Hope

In response to frustration over the government’s handling of an issue of social policy, someone I know recently sent an e-mail to a group of people that included me, that read, “Hopelessness is the only practical response in the face of [the handling of the issue that upset the writer].” I’ve thought about the e-mail a number of times in recent weeks, as I’ve watched the public, Church officials and legislators talk about health care reform.

Discouragement is something I understand. One looks around at so many big problems like that one and the seeming inability of our society to reach any sort of consensus about how to fix them. As an individual, one watches all of this and wonders how it is possible to have any impact on problems so big and so complicated. It is hard not to get a bit discouraged.

Some people may view hopelessness as “the only practical response,” but hopelessness is never an acceptable response for Christians. We are called to transform the world to Kingdom. To work to create a just society which recognizes the dignity of every human person. To build a civilization of love. As Christians, as disiples of Christ, we don’t get to throw up our hands and opt out because problems are big and solutions are hard.

In the words of Dorothy Day, “No one has a right to sit down and feel hopeless. There’s too much work to do.”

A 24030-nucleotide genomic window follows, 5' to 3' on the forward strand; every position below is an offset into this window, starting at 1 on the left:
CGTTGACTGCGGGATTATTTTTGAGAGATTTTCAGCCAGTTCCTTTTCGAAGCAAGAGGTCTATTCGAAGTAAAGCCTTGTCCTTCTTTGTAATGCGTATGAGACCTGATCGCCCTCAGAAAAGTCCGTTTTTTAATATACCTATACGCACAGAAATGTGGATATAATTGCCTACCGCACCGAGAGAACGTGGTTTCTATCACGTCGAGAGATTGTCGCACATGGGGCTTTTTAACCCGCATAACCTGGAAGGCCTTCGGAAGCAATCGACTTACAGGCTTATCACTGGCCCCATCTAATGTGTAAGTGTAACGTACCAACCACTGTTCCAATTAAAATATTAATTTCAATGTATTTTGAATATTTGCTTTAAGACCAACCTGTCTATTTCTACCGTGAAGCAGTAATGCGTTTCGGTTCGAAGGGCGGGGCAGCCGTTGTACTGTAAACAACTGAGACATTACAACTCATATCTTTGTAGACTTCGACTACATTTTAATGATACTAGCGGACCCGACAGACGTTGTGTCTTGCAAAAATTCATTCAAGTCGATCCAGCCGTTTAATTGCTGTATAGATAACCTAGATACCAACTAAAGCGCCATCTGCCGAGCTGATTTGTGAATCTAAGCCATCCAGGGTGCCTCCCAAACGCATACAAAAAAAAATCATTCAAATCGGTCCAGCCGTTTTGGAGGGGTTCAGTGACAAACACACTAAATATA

One thought on “Hope

  1. Hello

    I’ve just uploaded two rare interviews with the Catholic activist Dorothy Day. One was made for the Christophers [1971]–i.e., Christopher Closeup– and the other for WCVB-TV Boston [1974].

    Day had begun her service to the poor in New York City during the Depression with Peter Maurin, and it continued until her death in 1980. Their dedication to administering to the homeless, elderly, and disenfranchised continues with Catholic Worker homes in many parts of the world.

    Please post or announce the availability of these videos for those who may be interested in hearing this remarkable lay minister.

    They may be located here:

    http://www.youtube.com/user/4854derrida

    Thank you

    Dean Taylor

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